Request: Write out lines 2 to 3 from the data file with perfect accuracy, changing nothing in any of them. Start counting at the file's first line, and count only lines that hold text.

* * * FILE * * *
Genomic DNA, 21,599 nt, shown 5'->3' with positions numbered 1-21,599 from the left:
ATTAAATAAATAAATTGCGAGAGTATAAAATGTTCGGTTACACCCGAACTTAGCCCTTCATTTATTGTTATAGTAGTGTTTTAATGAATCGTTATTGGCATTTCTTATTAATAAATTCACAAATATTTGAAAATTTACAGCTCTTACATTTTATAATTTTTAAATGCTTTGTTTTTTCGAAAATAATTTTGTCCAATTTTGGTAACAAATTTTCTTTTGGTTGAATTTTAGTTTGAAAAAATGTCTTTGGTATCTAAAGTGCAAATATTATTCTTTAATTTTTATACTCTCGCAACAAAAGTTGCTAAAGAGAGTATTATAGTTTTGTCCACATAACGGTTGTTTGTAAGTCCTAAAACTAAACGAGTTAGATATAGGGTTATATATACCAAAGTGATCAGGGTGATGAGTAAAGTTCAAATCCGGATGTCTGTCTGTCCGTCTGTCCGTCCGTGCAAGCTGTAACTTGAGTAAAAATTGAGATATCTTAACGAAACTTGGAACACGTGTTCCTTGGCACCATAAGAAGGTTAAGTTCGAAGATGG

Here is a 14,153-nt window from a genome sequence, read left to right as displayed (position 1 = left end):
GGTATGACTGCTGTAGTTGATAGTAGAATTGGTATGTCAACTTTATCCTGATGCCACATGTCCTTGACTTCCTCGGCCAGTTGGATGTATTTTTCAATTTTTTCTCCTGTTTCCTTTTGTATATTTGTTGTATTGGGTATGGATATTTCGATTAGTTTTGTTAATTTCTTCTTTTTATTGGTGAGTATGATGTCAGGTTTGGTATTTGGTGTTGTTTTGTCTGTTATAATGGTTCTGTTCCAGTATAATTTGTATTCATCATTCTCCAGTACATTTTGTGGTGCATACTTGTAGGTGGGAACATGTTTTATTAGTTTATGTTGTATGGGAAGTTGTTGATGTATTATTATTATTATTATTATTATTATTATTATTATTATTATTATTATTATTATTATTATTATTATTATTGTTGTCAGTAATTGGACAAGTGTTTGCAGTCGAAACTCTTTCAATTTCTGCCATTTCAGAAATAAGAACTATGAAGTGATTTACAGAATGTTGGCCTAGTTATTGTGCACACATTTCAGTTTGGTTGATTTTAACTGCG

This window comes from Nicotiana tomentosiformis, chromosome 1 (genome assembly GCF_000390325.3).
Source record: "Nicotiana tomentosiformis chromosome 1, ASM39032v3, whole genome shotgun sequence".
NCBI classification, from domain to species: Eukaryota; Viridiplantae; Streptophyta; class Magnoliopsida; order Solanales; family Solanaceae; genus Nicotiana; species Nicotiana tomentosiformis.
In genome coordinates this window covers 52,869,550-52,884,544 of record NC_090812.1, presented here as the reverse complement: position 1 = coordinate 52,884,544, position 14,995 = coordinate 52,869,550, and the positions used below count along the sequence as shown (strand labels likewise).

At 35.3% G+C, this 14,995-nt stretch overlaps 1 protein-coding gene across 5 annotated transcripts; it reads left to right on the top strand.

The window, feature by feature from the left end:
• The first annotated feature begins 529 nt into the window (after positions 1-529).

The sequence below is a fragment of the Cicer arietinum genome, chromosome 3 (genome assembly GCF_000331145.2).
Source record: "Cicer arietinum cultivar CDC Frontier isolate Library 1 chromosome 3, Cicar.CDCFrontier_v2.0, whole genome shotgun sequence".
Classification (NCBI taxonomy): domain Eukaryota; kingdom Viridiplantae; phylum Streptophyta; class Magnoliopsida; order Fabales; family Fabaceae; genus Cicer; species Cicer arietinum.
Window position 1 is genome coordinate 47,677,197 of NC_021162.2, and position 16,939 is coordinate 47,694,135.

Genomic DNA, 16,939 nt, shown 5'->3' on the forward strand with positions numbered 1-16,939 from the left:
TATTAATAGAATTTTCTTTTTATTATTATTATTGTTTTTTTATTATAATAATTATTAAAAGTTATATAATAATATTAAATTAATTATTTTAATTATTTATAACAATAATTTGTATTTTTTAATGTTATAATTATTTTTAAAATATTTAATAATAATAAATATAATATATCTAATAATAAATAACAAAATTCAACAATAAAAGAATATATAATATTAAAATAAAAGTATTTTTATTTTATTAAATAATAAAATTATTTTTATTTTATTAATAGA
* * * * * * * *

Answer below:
ATTAAATAAATAAATTGCGAGAGTATAAAATGTTCGGTTACACCCGAACTTAGCCCTTCATTTATTGTTATAGTAGTGTTTTAATGAATCGTTATTGGCATTTCTTATTAATAAATTCACAAATATTTGAAAATTTACAGCTCTTACATTTTATAATTTTTAAATGCTTTGTTTTTTCGAAAATAATTTTGTCCAATTTTGGTAACAAATTTTCTTTTGGTTGAATTTTAGTTTGAAAAAATGTCTTTGGTATCTAAAGTGCAAATATTATTCTTTAATTTTTATACTCTCGCAACAAAAGTTGCTAAAGAGAGTATTATAGTTTTGTCCACATAACGGTTGTTTGTAAGTCCTAAAACTAAACGAGTTAGATATAGGGTTATATATACCAAAGTGATCAGGGTGATGAGTAAAGTTCAAATCCGGATGTCTGTCTGTCCGTCTGTCCGTCCGTGCAAGCTGTAACTTGAGTAAAAATTGAGATATCTTAACGAAACTTGGAACACGTGTTCCTTGGCACCATAAGAAGGTTAAGTTCGAAGATGG

Here is a 14,153-nt window from a genome sequence, read left to right as displayed (position 1 = left end):